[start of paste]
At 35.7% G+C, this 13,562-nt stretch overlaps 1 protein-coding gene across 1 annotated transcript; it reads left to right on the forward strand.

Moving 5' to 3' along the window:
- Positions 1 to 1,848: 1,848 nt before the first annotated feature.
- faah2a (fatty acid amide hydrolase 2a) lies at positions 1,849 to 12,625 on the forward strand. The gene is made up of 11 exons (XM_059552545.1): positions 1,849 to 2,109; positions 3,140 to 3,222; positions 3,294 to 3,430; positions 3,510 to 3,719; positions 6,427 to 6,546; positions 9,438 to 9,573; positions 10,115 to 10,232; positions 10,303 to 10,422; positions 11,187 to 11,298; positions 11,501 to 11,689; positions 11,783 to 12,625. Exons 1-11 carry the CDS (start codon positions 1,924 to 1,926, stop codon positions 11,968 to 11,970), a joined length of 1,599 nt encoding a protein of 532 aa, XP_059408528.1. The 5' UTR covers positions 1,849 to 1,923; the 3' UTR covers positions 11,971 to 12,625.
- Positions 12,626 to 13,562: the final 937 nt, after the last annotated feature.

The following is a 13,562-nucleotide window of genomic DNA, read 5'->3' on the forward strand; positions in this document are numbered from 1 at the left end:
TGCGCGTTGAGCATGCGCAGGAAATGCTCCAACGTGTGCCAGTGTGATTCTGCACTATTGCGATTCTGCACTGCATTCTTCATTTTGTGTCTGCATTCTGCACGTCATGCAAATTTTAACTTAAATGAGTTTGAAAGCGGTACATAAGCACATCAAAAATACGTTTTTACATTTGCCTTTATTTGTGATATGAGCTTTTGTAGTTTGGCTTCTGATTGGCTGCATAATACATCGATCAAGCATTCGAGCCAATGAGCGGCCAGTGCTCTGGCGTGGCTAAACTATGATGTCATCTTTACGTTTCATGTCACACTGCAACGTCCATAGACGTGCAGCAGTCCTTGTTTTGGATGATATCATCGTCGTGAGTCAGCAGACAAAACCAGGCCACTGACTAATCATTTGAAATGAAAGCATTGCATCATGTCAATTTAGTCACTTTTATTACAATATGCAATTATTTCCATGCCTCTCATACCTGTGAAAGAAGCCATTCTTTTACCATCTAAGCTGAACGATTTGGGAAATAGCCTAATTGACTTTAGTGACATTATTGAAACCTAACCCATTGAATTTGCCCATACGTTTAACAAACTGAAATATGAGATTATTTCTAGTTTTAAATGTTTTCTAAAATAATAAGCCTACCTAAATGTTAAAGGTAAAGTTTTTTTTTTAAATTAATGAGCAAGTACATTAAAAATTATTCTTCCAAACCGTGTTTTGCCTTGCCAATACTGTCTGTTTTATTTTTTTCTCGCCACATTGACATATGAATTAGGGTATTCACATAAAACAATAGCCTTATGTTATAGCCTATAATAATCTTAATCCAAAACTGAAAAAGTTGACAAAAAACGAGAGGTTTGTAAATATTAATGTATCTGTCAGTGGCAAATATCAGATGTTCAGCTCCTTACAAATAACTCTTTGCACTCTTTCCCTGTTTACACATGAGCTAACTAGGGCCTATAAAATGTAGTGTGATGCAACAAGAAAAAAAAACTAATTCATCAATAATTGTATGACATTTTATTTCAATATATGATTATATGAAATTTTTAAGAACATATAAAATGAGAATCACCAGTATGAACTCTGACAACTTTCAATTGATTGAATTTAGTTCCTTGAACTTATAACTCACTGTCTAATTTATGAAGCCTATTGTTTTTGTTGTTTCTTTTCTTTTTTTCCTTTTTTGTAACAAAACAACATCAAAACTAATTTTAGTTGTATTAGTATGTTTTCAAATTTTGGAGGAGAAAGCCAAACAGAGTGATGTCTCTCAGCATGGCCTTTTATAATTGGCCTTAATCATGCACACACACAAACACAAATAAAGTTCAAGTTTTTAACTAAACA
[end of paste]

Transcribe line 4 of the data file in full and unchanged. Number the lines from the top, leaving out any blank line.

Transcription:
- faah2a (fatty acid amide hydrolase 2a) lies at positions 1,849 to 12,625 on the forward strand. The gene is made up of 11 exons (XM_059552545.1): positions 1,849 to 2,109; positions 3,140 to 3,222; positions 3,294 to 3,430; positions 3,510 to 3,719; positions 6,427 to 6,546; positions 9,438 to 9,573; positions 10,115 to 10,232; positions 10,303 to 10,422; positions 11,187 to 11,298; positions 11,501 to 11,689; positions 11,783 to 12,625. Exons 1-11 carry the CDS (start codon positions 1,924 to 1,926, stop codon positions 11,968 to 11,970), a joined length of 1,599 nt encoding a protein of 532 aa, XP_059408528.1. The 5' UTR covers positions 1,849 to 1,923; the 3' UTR covers positions 11,971 to 12,625.